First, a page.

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Forces (Equilibrium).

  1. Nov 21, 2005 #1
    The question is this.

    "Is it possible for an object to be in a state of equilibrium when forces of 10N, 20N and 40N act upon it?"

    I'm thinking yes, because you can always have the 10 N and 20 N force acting in the same direction and the 40N acting on both at a slight angle, equalling 30. But I don't know if I'm right. This seems like a really simple question, yet I don't know how to answer it. Any help would be greatly appreciated.
  2. jcsd
  3. Nov 21, 2005 #2

    Doc Al

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    Staff: Mentor

    Think of it this way: In order to completely balance the 40 N force, what must the other two forces add up to? Is that possible?
  4. Nov 21, 2005 #3


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    Homework Helper

    Your speculation here is very thoughtful. But remember, if you apply the 40N force at an angle, then there will be some of it not in the direction of the first two forces, meaning you will need to offset one of those as well, which will mean....etc etc.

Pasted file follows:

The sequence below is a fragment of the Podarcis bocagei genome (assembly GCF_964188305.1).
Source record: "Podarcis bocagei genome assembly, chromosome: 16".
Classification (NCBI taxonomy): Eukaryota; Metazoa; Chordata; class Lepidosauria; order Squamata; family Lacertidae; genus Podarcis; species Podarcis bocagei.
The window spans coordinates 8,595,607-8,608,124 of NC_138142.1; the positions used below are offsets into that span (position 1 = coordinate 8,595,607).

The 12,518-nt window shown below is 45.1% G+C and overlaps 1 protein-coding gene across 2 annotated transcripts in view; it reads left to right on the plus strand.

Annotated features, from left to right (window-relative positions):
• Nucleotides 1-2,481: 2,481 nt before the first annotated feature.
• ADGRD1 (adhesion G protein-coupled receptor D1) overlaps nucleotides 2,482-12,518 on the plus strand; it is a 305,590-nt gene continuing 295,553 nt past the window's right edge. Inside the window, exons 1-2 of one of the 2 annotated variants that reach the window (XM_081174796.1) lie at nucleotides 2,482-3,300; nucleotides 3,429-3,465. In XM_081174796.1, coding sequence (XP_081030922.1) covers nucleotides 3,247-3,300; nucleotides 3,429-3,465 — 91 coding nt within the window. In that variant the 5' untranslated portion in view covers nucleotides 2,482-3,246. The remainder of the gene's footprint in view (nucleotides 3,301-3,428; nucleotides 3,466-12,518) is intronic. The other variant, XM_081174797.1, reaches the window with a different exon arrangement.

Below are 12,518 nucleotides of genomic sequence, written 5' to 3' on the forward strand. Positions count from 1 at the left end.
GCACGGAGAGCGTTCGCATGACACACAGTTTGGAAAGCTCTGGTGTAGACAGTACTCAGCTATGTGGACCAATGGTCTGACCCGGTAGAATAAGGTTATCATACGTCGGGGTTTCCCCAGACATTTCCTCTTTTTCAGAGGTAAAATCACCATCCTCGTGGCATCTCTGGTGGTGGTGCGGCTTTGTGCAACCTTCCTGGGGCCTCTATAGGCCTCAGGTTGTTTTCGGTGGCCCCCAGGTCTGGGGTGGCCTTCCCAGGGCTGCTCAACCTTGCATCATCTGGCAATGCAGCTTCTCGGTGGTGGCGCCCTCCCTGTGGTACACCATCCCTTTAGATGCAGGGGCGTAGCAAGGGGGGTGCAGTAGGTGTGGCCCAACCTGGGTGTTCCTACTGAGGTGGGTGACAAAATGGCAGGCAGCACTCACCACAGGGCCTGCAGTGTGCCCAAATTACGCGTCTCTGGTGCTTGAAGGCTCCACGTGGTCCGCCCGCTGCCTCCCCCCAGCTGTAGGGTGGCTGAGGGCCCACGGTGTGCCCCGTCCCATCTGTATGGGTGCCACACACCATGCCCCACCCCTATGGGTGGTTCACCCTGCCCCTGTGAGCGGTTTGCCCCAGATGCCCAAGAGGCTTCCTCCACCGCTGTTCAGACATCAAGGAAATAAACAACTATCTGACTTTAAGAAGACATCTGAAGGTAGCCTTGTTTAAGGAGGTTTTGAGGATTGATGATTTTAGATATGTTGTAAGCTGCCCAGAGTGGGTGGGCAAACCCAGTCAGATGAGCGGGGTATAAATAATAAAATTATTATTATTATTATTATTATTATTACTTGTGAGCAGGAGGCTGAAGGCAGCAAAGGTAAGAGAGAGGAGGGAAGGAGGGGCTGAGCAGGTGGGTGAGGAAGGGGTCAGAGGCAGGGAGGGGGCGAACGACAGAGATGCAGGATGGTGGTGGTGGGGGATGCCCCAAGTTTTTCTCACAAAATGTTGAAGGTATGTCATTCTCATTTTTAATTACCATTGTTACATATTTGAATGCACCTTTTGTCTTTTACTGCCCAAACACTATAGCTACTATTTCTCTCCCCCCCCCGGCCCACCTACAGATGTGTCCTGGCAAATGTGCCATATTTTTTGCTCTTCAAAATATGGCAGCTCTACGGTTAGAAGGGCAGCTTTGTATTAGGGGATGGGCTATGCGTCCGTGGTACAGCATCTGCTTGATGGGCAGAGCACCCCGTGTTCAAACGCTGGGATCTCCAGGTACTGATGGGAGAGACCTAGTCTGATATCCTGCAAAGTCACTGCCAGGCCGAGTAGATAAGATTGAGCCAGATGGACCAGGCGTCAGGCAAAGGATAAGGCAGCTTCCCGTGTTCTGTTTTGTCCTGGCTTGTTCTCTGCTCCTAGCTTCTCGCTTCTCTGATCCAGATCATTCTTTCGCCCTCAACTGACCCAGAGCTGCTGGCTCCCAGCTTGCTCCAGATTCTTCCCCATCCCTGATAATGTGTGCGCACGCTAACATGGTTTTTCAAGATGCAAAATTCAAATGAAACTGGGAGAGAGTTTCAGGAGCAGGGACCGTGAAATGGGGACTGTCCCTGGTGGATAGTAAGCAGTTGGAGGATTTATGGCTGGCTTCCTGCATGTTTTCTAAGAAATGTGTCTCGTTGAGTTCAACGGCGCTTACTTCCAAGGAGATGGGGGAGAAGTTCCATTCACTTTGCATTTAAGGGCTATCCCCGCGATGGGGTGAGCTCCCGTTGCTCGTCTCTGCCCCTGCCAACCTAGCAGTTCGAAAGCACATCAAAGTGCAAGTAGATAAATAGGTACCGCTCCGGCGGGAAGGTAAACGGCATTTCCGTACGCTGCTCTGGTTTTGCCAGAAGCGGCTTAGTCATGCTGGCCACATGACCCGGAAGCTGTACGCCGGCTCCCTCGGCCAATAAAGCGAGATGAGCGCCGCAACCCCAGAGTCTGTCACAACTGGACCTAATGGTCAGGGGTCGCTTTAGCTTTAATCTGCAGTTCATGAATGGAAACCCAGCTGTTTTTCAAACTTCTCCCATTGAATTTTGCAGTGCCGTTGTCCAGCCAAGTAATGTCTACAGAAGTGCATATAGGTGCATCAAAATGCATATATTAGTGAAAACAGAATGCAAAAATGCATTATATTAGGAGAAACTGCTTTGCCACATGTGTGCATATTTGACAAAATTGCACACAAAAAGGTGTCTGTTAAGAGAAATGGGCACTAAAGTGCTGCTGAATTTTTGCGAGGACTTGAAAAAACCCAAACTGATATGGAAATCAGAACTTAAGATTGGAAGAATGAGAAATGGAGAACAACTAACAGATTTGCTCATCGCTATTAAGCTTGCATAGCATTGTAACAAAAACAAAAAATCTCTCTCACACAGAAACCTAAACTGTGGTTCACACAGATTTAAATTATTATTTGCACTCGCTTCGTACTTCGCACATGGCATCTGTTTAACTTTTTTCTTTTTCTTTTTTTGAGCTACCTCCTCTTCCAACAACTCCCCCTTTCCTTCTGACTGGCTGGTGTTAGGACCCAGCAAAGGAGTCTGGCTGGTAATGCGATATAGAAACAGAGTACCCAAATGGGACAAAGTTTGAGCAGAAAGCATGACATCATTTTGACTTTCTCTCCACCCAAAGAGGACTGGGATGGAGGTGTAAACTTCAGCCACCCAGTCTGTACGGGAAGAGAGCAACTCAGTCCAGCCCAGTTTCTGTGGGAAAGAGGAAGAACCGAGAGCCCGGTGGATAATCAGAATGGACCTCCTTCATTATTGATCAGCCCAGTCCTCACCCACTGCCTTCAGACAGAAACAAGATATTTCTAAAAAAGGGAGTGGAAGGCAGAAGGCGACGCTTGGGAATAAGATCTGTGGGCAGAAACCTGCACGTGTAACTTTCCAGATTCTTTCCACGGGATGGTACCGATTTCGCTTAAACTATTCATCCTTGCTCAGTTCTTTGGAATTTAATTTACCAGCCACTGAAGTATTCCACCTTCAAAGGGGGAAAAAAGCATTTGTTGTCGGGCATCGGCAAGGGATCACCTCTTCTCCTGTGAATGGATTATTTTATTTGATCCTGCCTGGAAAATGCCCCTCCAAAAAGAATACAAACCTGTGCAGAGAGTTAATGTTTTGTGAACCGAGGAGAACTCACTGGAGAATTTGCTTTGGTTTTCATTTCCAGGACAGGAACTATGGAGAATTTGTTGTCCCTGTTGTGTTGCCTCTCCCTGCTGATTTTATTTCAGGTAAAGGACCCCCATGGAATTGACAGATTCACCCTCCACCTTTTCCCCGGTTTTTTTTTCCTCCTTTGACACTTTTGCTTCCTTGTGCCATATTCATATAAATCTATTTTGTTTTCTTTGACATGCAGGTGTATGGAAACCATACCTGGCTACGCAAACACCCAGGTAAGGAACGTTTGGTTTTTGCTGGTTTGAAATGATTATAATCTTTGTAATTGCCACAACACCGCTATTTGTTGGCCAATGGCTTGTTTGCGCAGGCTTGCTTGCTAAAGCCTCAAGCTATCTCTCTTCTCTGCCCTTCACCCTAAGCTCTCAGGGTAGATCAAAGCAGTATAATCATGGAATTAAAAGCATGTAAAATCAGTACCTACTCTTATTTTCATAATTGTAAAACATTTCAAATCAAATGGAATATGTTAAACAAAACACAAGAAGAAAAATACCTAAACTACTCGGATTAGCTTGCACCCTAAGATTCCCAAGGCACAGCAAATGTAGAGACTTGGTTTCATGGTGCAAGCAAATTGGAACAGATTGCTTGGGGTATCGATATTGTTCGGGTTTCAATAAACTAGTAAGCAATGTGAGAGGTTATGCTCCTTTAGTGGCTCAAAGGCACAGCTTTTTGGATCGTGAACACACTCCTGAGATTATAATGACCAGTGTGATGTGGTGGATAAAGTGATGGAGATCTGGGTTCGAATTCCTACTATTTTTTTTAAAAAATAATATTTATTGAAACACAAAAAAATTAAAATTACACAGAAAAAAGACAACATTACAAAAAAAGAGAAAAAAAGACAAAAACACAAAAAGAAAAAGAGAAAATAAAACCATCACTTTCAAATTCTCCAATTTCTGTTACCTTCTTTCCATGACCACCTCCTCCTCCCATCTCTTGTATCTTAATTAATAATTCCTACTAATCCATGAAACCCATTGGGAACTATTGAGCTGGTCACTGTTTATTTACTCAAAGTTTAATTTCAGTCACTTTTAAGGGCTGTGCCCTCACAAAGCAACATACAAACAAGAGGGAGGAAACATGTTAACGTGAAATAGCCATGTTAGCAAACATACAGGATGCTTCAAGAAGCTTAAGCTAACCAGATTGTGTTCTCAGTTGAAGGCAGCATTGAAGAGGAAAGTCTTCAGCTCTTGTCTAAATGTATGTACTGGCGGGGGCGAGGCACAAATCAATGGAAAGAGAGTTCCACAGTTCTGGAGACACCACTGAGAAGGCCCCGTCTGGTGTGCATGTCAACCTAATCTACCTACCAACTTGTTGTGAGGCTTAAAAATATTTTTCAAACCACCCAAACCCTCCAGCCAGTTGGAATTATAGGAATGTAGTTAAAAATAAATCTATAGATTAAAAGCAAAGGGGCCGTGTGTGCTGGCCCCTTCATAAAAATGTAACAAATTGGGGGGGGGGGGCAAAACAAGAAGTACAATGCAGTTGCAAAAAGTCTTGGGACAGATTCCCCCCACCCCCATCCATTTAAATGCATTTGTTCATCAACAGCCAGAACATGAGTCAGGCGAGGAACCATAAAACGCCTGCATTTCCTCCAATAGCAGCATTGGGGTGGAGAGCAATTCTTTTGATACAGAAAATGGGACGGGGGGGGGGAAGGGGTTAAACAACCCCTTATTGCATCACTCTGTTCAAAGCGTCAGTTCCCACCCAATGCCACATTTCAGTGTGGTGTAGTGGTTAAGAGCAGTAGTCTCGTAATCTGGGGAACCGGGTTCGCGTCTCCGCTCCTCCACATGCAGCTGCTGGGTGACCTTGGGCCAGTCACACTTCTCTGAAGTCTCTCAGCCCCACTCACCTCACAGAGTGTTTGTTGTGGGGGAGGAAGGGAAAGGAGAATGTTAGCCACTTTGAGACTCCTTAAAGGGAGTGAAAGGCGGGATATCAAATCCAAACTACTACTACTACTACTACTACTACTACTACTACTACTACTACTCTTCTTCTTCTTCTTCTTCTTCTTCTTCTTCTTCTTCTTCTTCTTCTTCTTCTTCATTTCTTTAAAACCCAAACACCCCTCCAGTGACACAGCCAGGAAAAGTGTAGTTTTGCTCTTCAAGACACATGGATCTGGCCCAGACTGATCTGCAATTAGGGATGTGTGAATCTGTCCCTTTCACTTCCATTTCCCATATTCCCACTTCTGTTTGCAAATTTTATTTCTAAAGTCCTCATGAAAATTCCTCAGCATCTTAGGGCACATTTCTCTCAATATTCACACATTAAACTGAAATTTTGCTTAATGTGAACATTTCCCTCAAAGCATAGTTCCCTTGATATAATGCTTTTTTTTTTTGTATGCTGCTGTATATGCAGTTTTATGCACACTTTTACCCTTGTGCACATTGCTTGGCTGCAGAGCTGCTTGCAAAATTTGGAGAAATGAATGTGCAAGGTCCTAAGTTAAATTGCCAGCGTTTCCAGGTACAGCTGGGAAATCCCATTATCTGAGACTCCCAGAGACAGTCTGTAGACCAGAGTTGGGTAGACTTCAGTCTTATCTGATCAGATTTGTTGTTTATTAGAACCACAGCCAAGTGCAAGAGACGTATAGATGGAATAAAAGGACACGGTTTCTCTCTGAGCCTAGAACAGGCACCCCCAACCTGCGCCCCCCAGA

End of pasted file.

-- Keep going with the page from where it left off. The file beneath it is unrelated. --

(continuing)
All forces can always be resolved into their orthagonal components, so to keep it simple, work on it there. Apply the forces only in either the x or y directions.
  5. Nov 21, 2005 #4

    Ah, so I guess the answer would be no. As if I keep it simple, like making all of them act on the x direction, there is no way that the 10N and 20N force can balance out the 40N force. Is that correct?

    Oh, and thanks to the both of you.
  6. Nov 22, 2005 #5
    The maximum force that can be applied with the help of 10N and 20N in a specified direction is 30N. that is their actual sum when the angle between them is 0deg. so you can't get a force of 40N with the help of other two forces in the direction opposite to the direction at which 40N force is applied.

    when is the sum of three forces 0? AB + BC + CA = 0 in vector notations if they form a triangle. sum of two sides of a triangle can never be greater than the third side. it is the tht you get three vctors which can be properly placed such that their sum is 0.
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